The Ninilchik area was originally inhabited by the semi-nomadic Dena'ina people; tribes of both the Kenai and Kachemak regions came together to fish in this resource-rich area, creating a rich blend of traditions and language. People of Russian lineage began settling the area in the 1840s, hoping that Ninilchik would serve as a retirement community of sorts for elderly workers that couldn't handle the long journey back to Russia. Those workers were to run an agricultural community that would, in turn, support fur trading efforts.
Construction of the Sterling Highway, completed in 1950, provided a road connection to the original townsite and attracted agricultural homesteaders to the area. The new highway placed Ninilchik in a hard-to-beat central location. Today, the core of “new” Ninilchik extends north and south along the Sterling Highway from mile markers 134 to 138, encompassing the beaches and bluffs of Ninilchik State Recreation Area and Deep Creek State Recreation Area. Ninilchik is also the primary access east to the Caribou Hills. During the summer, a public boat harbor at the mouth of the Ninilchik River provides tidal access to Cook Inlet. It becomes one of the busiest hubs of activity in the community during the river and commercial fishing seasons.
Ninilchik is a great gateway to all of the recreational opportunities and natural beauty of the southern Kenai Peninsula. There is plenty to love here starting with the stunning scenery and old village charm of one of the Kenai Peninsula’s oldest communities.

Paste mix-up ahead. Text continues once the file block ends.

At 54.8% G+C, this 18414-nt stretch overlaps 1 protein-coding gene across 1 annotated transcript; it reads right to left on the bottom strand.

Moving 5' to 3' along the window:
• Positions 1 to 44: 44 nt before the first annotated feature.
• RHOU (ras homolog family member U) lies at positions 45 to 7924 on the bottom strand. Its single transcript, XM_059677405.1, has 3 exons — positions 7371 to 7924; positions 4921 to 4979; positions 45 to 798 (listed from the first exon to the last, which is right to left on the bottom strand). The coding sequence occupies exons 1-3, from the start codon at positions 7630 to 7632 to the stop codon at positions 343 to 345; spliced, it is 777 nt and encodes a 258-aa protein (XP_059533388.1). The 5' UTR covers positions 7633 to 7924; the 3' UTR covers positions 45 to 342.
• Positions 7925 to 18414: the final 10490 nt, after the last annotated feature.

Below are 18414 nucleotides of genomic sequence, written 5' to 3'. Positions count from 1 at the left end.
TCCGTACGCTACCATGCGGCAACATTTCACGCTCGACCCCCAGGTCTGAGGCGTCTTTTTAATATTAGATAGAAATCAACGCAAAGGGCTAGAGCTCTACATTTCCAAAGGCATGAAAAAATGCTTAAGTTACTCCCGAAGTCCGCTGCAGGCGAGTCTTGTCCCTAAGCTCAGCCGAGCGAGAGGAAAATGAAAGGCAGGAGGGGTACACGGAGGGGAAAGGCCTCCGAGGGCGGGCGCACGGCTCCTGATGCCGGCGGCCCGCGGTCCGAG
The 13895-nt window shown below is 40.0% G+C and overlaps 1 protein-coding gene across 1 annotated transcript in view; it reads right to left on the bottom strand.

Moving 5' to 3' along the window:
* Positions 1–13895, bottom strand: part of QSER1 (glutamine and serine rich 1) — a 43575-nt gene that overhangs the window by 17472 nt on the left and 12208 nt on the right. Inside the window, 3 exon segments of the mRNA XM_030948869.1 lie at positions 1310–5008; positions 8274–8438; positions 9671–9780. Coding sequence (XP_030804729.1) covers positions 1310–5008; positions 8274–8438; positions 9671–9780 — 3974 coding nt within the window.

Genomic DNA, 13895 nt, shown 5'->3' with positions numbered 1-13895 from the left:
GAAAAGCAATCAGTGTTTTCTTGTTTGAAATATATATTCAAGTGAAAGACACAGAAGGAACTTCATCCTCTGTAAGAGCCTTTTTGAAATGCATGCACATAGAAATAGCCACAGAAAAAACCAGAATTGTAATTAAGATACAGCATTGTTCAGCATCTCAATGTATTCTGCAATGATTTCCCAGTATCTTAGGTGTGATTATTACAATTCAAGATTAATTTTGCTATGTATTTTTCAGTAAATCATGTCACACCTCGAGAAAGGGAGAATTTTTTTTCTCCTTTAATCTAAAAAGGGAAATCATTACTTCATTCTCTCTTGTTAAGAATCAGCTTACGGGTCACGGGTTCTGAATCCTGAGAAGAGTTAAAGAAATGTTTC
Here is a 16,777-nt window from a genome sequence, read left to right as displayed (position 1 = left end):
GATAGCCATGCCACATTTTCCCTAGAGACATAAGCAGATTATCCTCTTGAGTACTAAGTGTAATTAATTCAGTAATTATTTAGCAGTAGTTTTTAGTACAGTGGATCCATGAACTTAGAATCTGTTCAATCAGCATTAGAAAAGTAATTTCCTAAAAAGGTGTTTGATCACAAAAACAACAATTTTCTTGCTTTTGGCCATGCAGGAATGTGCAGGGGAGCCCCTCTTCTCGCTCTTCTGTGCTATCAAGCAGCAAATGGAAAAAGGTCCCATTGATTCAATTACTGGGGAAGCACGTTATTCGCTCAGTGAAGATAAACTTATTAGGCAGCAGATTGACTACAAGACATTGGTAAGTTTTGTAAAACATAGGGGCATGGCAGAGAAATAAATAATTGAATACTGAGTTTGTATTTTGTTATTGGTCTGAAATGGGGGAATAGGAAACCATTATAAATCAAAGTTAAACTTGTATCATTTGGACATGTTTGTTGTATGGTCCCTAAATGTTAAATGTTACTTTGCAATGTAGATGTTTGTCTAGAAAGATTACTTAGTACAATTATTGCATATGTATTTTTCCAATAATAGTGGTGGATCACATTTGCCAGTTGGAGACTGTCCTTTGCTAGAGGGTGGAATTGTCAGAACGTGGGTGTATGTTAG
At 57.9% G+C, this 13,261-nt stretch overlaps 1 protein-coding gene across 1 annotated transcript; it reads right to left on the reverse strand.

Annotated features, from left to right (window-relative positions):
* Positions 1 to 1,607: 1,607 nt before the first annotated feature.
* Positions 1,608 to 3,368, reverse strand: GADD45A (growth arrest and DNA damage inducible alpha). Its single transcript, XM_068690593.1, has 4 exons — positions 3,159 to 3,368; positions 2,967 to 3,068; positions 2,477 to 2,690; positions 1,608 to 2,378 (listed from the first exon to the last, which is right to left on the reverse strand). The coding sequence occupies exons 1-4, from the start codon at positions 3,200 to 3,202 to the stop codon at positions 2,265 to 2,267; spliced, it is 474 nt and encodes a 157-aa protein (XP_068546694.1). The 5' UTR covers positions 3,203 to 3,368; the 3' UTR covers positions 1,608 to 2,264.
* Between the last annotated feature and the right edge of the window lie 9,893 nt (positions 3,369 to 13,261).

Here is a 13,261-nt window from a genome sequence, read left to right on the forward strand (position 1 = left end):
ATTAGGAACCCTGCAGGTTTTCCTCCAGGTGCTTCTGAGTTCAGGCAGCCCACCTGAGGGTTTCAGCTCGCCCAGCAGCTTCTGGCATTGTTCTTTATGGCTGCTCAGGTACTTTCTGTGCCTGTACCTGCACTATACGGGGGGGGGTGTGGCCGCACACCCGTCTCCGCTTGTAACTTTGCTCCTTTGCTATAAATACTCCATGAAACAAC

A large charter fishing fleet based in Ninilchik focuses on Cook Inlet, and many of the boats use tractors from the shoreline at Deep Creek boat launch. Most charters target halibut and king salmon, which are heading up Cook Inlet toward their home streams to spawn; rock fish – a local favorite - are also caught. In season, river fishing offers king and silver salmon, dolly varden, and more.
Ninilchik Russian Orthodox Church
One of most spectacular sights along the Sterling Highway is the Holy Transfiguration of our Lord Russian Orthodox Church. Built in 1901, the historic bluff-top structure sports five golden onion-domes and commands an unbelievable view of Cook Inlet and the volcanoes on the west side of Cook Inlet. Adjoining it is a Russian Orthodox cemetery.
Ninilchik Original Townsite
The original Ninilchik Village is an inviting collection of historic log cabins and beached fishing boats against the spectacular backdrop of Mt Redoubt. Visitors can pick up a copy of "Tour of Ninilchik Village" brochure and then explore the site of the original community.